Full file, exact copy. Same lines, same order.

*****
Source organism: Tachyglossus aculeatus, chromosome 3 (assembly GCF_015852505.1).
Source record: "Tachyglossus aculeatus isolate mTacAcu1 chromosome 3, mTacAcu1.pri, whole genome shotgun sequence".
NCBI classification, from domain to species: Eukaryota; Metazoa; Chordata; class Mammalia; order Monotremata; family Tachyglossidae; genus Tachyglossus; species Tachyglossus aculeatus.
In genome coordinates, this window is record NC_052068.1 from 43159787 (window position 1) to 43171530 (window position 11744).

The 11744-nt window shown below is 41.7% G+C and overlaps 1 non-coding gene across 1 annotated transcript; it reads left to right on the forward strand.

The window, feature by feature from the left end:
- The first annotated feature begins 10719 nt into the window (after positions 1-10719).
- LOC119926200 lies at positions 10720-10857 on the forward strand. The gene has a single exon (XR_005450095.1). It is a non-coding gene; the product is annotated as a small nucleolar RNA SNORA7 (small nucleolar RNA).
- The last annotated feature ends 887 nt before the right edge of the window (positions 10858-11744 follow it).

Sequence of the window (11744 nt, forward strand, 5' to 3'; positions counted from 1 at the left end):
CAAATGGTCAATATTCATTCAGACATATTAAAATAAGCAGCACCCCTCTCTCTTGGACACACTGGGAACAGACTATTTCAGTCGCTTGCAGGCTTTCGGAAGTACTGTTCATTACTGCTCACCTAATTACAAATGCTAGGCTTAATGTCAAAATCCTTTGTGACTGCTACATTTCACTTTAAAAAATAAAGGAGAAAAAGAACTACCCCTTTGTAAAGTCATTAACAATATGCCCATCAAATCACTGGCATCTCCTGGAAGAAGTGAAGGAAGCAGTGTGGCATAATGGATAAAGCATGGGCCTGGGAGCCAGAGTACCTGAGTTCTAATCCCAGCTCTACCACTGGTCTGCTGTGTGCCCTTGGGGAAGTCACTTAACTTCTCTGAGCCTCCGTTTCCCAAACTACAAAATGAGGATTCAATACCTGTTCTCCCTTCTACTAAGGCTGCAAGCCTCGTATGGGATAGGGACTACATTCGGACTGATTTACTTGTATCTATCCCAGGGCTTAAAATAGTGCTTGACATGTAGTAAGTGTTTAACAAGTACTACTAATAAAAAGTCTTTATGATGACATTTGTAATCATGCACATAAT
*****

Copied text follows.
Source organism: Tachyglossus aculeatus, chromosome 3 (assembly GCF_015852505.1).
Source record: "Tachyglossus aculeatus isolate mTacAcu1 chromosome 3, mTacAcu1.pri, whole genome shotgun sequence".
NCBI classification, from domain to species: Eukaryota; Metazoa; Chordata; class Mammalia; order Monotremata; family Tachyglossidae; genus Tachyglossus; species Tachyglossus aculeatus.
In genome coordinates, this window is record NC_052068.1 from 43159787 (window position 1) to 43171530 (window position 11744).

The 11744-nt window shown below is 41.7% G+C and overlaps 1 non-coding gene across 1 annotated transcript; it reads left to right on the forward strand.

The window, feature by feature from the left end:
- The first annotated feature begins 10719 nt into the window (after positions 1-10719).
- LOC119926200 lies at positions 10720-10857 on the forward strand. The gene has a single exon (XR_005450095.1). It is a non-coding gene; the product is annotated as a small nucleolar RNA SNORA7 (small nucleolar RNA).
- The last annotated feature ends 887 nt before the right edge of the window (positions 10858-11744 follow it).

Sequence of the window (11744 nt, forward strand, 5' to 3'; positions counted from 1 at the left end):
CAAATGGTCAATATTCATTCAGACATATTAAAATAAGCAGCACCCCTCTCTCTTGGACACACTGGGAACAGACTATTTCAGTCGCTTGCAGGCTTTCGGAAGTACTGTTCATTACTGCTCACCTAATTACAAATGCTAGGCTTAATGTCAAAATCCTTTGTGACTGCTACATTTCACTTTAAAAAATAAAGGAGAAAAAGAACTACCCCTTTGTAAAGTCATTAACAATATGCCCATCAAATCACTGGCATCTCCTGGAAGAAGTGAAGGAAGCAGTGTGGCATAATGGATAAAGCATGGGCCTGGGAGCCAGAGTACCTGAGTTCTAATCCCAGCTCTACCACTGGTCTGCTGTGTGCCCTTGGGGAAGTCACTTAACTTCTCTGAGCCTCCGTTTCCCAAACTACAAAATGAGGATTCAATACCTGTTCTCCCTTCTACTAAGGCTGCAAGCCTCGTATGGGATAGGGACTACATTCGGACTGATTTACTTGTATCTATCCCAGGGCTTAAAATAGTGCTTGACATGTAGTAAGTGTTTAACAAGTACTACTAATAAAAAGTCTTTATGATGACATTTGTAATCATGCACATAAT